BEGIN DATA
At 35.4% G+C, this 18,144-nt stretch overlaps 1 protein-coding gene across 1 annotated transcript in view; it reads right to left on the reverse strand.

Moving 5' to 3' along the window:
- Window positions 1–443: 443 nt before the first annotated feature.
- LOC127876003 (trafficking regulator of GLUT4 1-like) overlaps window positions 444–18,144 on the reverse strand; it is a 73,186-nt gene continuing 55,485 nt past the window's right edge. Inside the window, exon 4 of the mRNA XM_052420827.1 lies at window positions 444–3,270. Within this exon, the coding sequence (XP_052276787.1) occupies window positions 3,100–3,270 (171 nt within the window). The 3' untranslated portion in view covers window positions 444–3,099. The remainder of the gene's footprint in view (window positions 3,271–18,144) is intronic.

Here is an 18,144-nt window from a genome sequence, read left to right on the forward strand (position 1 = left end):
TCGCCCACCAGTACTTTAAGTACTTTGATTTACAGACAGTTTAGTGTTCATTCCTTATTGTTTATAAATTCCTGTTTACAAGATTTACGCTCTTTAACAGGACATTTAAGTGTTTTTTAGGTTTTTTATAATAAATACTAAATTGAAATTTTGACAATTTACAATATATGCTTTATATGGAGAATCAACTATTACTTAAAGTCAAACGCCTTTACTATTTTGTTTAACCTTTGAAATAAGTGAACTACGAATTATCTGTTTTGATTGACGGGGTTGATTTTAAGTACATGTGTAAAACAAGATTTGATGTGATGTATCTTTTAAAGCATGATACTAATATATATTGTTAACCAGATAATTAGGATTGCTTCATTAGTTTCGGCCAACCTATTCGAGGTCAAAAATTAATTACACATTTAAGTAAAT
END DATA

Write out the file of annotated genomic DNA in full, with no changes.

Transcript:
At 35.4% G+C, this 18,144-nt stretch overlaps 1 protein-coding gene across 1 annotated transcript in view; it reads right to left on the reverse strand.

Moving 5' to 3' along the window:
- Window positions 1–443: 443 nt before the first annotated feature.
- LOC127876003 (trafficking regulator of GLUT4 1-like) overlaps window positions 444–18,144 on the reverse strand; it is a 73,186-nt gene continuing 55,485 nt past the window's right edge. Inside the window, exon 4 of the mRNA XM_052420827.1 lies at window positions 444–3,270. Within this exon, the coding sequence (XP_052276787.1) occupies window positions 3,100–3,270 (171 nt within the window). The 3' untranslated portion in view covers window positions 444–3,099. The remainder of the gene's footprint in view (window positions 3,271–18,144) is intronic.

Here is an 18,144-nt window from a genome sequence, read left to right on the forward strand (position 1 = left end):
TCGCCCACCAGTACTTTAAGTACTTTGATTTACAGACAGTTTAGTGTTCATTCCTTATTGTTTATAAATTCCTGTTTACAAGATTTACGCTCTTTAACAGGACATTTAAGTGTTTTTTAGGTTTTTTATAATAAATACTAAATTGAAATTTTGACAATTTACAATATATGCTTTATATGGAGAATCAACTATTACTTAAAGTCAAACGCCTTTACTATTTTGTTTAACCTTTGAAATAAGTGAACTACGAATTATCTGTTTTGATTGACGGGGTTGATTTTAAGTACATGTGTAAAACAAGATTTGATGTGATGTATCTTTTAAAGCATGATACTAATATATATTGTTAACCAGATAATTAGGATTGCTTCATTAGTTTCGGCCAACCTATTCGAGGTCAAAAATTAATTACACATTTAAGTAAAT